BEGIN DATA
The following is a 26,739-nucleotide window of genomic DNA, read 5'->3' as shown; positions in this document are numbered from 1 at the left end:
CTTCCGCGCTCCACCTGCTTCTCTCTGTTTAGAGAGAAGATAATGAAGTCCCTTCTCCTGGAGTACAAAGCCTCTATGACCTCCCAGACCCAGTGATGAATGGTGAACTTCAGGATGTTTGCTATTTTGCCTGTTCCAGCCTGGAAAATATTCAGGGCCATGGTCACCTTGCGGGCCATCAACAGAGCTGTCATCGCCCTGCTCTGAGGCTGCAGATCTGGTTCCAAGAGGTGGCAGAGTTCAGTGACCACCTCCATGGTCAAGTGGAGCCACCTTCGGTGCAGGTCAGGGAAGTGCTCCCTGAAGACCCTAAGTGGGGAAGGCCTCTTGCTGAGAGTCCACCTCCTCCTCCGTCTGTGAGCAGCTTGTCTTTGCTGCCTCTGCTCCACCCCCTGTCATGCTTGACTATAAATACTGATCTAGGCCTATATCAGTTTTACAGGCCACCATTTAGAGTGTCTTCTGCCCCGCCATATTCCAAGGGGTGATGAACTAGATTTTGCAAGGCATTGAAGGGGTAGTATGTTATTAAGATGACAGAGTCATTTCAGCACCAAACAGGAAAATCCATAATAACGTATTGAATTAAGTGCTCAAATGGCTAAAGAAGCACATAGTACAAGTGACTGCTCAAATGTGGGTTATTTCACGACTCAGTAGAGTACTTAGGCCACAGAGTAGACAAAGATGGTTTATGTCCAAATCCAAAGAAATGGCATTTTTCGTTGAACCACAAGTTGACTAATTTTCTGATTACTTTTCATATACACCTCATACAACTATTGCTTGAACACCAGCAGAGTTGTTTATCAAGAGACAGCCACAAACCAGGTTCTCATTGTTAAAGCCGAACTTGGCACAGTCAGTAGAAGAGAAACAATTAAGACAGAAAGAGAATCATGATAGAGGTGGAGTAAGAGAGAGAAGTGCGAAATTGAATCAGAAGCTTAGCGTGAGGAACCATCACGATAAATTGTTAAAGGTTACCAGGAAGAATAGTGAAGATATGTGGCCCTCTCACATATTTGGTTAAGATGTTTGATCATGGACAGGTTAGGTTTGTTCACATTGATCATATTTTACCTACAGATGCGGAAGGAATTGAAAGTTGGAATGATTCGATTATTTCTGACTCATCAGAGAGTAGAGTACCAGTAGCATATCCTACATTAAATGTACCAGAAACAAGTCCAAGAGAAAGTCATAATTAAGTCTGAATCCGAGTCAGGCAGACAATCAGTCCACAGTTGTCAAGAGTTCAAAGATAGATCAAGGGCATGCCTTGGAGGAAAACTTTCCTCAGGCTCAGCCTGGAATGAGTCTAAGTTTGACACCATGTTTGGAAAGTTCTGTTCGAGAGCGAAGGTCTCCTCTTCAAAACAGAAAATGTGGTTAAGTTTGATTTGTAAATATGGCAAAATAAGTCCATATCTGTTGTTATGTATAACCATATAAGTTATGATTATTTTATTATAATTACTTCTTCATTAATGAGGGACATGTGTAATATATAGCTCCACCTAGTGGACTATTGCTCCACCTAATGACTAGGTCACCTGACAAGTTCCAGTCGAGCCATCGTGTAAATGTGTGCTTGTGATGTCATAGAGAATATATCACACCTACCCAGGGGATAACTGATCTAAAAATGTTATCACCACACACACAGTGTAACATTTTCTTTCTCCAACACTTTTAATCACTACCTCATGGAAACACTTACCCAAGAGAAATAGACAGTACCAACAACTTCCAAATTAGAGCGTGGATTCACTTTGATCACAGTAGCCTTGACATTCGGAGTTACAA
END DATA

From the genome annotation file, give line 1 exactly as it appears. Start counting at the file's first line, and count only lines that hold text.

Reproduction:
The following is a 26,739-nucleotide window of genomic DNA, read 5'->3' as shown; positions in this document are numbered from 1 at the left end: